This week’s Torah portion is Phinehas. While the portion addresses various topics, one of those topics talks about the rights of women, and more important, fairness. It would seem that while the #MeToo movement is new, and the Equal Rights Amendment campaign was started a mere 40 years ago, they are barely in their infancy compared to Judaism. Yes, the idea of women’s rights for the Israelites goes back about 3200 years, literally to the time of Moses. And the issue isn’t just about women’s rights, it’s about doing what is right.
In this portion, we see a census, not just of all the tribes, but the clans within those tribes. One of the clans within the tribe of Mannasheh was the family of Tselophahad. This is a man who had only had daughters and died without giving birth to any sons. This presented a problem.
These four women went to Moshe Rabbeinu and entreated him. They said that in this male-dominated real estate system, since property was handed down generation to generation to only the sons, this would mean that their ancestral divinely-granted properly would pass out of their family forever. This would also be the case in any similar situation.
Moshe then goes into his tent and inquires of Hashem. Hashem states that the daughters of Tselophahad speak true. He told Moses that while land would primarily pass to sons, in the event of a man having no sons and only daughters, the latter would then be the heirs. This way, the land would stay in their family or clan.
This would certainly be considered an early victory for the women’s rights movement. But consider that there is also a much larger issue involved. That is “fairness”.
Hashem is a perfect Being. He is omniscient, and as we read in our psalms that are designated for Shabbat, He metes out Devine Justice. So the judgment was based on only that: fairness.
The daughters of Tselophahad approached Moshe and their inquiry was sincere. Their concern was only for getting what they felt should be theirs based on the underlying principle of the system, that property should be passed down generation to generation remaining in the family or clan. Since Hashem recognized the logic of their concern and accepted the sincerity of their request, He granted it in the way of a brand, new commandment.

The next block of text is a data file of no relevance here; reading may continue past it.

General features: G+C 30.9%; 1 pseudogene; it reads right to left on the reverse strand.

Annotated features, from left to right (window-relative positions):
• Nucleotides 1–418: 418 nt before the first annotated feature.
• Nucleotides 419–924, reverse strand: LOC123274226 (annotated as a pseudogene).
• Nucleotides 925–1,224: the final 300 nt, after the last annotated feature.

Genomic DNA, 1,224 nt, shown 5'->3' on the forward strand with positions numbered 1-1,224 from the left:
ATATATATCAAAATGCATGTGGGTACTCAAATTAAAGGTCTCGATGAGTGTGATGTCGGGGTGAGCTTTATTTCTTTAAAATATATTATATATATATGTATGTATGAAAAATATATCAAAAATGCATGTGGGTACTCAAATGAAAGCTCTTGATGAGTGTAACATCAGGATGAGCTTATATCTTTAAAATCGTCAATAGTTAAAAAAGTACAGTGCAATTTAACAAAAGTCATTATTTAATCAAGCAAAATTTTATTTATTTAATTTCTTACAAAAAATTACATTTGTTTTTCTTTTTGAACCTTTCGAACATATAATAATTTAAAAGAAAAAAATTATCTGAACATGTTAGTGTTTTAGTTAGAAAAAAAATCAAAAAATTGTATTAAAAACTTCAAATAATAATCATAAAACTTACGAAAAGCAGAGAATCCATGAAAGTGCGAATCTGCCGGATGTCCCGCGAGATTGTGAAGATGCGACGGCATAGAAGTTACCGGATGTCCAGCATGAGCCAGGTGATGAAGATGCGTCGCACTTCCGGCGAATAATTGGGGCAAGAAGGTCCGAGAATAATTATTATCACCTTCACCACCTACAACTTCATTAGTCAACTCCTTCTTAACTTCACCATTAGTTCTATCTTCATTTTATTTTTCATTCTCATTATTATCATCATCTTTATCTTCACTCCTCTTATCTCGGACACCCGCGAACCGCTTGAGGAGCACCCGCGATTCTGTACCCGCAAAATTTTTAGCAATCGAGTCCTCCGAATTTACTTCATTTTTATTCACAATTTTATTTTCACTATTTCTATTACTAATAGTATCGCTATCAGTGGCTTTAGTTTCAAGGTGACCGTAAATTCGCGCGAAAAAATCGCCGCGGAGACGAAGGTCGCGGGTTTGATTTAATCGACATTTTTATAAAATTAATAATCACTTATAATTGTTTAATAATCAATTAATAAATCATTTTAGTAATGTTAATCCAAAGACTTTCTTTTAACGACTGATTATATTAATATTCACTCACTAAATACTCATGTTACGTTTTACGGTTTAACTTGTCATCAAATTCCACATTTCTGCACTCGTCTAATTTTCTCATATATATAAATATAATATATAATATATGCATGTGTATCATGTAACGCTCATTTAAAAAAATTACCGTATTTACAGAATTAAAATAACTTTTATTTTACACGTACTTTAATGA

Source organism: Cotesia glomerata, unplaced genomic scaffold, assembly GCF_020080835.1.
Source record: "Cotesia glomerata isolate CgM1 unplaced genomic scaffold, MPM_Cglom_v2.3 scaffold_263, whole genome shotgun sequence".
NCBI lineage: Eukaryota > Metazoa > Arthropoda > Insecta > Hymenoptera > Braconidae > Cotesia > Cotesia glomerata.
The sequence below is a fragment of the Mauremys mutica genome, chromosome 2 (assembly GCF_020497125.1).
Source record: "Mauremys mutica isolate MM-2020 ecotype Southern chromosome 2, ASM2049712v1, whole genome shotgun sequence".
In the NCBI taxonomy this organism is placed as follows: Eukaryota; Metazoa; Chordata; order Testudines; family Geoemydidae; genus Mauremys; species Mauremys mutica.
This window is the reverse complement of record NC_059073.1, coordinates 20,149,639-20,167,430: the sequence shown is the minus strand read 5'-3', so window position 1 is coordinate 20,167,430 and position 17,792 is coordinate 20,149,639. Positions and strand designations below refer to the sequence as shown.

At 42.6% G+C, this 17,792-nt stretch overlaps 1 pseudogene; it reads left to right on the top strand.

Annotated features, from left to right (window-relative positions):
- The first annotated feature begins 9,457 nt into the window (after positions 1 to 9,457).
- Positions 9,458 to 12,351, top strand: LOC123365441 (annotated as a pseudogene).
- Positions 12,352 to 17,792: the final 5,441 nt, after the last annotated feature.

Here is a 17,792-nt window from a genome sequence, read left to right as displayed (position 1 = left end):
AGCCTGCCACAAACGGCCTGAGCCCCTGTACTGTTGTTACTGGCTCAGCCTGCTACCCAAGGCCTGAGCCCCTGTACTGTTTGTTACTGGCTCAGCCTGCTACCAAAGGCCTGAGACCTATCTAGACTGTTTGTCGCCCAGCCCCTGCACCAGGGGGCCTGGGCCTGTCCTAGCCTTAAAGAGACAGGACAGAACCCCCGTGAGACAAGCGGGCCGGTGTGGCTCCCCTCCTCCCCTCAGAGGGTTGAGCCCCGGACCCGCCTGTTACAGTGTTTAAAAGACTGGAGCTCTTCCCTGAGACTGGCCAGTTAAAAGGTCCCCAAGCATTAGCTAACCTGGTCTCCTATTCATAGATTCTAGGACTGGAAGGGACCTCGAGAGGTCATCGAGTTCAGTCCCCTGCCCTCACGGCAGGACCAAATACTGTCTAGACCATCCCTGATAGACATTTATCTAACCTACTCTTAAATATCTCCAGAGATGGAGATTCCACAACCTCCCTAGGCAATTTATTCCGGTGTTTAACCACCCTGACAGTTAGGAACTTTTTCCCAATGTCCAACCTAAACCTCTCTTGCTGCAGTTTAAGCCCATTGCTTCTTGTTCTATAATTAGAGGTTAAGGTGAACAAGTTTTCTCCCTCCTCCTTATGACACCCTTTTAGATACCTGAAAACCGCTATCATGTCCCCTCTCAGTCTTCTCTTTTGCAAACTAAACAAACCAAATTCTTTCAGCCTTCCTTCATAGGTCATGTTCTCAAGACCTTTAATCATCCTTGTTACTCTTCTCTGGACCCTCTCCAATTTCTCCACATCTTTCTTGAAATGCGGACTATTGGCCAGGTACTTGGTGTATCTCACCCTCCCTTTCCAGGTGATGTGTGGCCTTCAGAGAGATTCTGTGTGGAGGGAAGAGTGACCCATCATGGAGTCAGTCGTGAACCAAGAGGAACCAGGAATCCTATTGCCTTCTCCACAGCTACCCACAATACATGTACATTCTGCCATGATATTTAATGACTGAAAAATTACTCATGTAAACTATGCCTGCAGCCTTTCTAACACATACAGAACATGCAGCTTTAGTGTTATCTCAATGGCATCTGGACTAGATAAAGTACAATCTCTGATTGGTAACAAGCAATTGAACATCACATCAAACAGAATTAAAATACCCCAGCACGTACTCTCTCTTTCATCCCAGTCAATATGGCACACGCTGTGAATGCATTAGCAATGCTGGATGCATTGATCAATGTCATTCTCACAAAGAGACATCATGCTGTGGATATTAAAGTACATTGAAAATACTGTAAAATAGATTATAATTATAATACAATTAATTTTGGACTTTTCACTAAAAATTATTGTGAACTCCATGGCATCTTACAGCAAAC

Consider then, the basis of the decision. There was no pre-conceived notions about the place of women or whether women should get power or be equal to men. I was about one thing and one thing only, what is the right thing to do under the circumstances, devoid of any other characteristics.
As we, ourselves, go through life, it’s important that we approach life in this same way. In our interactions with others, how many times does ego get in the way? How many times do we consider a decision not just on the merits of the consequences, but also the impact it may have on our own esteem?
There was never any thought about how that decision may emasculate men, which, by the way, it wouldn’t. But maybe human males might think that if women were able to inherit property, next is being a Kohen or a Kohen Gadol and then what do we do? Interestingly enough, these days women are becoming more prominent in the religious management of synagogues by becoming rabbis and cantors. Many men might feel threatened.
Yet, if a woman can do a better job, given the same circumstances, why not let her take that role? For some, the introduction of a woman in the competition poses yet another reason why we may not get what we want. In the case of the daughters of Tselophahad, the land really should stay in the family anyway.
Many times, our insecurities prevent us from being fair as we seek ways to give ourselves an advantage. The obvious path would be to do what we have to do to make sure we are the best and best-suited for that to which we aspire. That may mean working harder and smarter. It may also mean accepting a loss…which may not be a loss at all, but rather a divine intervention that what we seek is not in our best interests.